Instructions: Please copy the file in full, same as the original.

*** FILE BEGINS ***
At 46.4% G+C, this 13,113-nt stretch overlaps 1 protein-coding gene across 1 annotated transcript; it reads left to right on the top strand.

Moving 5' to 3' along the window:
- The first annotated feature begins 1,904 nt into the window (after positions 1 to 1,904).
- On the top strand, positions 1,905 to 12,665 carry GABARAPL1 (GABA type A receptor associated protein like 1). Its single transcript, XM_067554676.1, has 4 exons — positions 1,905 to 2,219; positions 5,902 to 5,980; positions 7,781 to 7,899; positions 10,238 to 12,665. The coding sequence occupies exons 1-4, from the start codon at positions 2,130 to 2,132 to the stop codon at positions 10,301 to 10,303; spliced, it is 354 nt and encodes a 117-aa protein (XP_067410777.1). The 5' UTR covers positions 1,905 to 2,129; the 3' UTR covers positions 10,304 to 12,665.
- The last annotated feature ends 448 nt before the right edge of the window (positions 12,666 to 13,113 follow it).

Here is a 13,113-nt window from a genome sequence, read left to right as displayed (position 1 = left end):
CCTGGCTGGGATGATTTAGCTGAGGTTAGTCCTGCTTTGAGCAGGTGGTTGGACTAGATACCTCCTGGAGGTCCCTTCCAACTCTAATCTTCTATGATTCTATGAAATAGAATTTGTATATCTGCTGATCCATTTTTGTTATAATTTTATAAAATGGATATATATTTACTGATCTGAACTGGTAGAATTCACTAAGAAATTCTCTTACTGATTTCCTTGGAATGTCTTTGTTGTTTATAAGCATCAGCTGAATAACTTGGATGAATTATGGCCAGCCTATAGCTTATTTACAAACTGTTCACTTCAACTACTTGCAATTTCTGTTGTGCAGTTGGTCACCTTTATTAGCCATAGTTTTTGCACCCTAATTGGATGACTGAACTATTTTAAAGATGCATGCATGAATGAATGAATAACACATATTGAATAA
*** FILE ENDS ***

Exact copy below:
At 46.4% G+C, this 13,113-nt stretch overlaps 1 protein-coding gene across 1 annotated transcript; it reads left to right on the top strand.

Moving 5' to 3' along the window:
- The first annotated feature begins 1,904 nt into the window (after positions 1 to 1,904).
- On the top strand, positions 1,905 to 12,665 carry GABARAPL1 (GABA type A receptor associated protein like 1). Its single transcript, XM_067554676.1, has 4 exons — positions 1,905 to 2,219; positions 5,902 to 5,980; positions 7,781 to 7,899; positions 10,238 to 12,665. The coding sequence occupies exons 1-4, from the start codon at positions 2,130 to 2,132 to the stop codon at positions 10,301 to 10,303; spliced, it is 354 nt and encodes a 117-aa protein (XP_067410777.1). The 5' UTR covers positions 1,905 to 2,129; the 3' UTR covers positions 10,304 to 12,665.
- The last annotated feature ends 448 nt before the right edge of the window (positions 12,666 to 13,113 follow it).

Here is a 13,113-nt window from a genome sequence, read left to right as displayed (position 1 = left end):
CCTGGCTGGGATGATTTAGCTGAGGTTAGTCCTGCTTTGAGCAGGTGGTTGGACTAGATACCTCCTGGAGGTCCCTTCCAACTCTAATCTTCTATGATTCTATGAAATAGAATTTGTATATCTGCTGATCCATTTTTGTTATAATTTTATAAAATGGATATATATTTACTGATCTGAACTGGTAGAATTCACTAAGAAATTCTCTTACTGATTTCCTTGGAATGTCTTTGTTGTTTATAAGCATCAGCTGAATAACTTGGATGAATTATGGCCAGCCTATAGCTTATTTACAAACTGTTCACTTCAACTACTTGCAATTTCTGTTGTGCAGTTGGTCACCTTTATTAGCCATAGTTTTTGCACCCTAATTGGATGACTGAACTATTTTAAAGATGCATGCATGAATGAATGAATAACACATATTGAATAA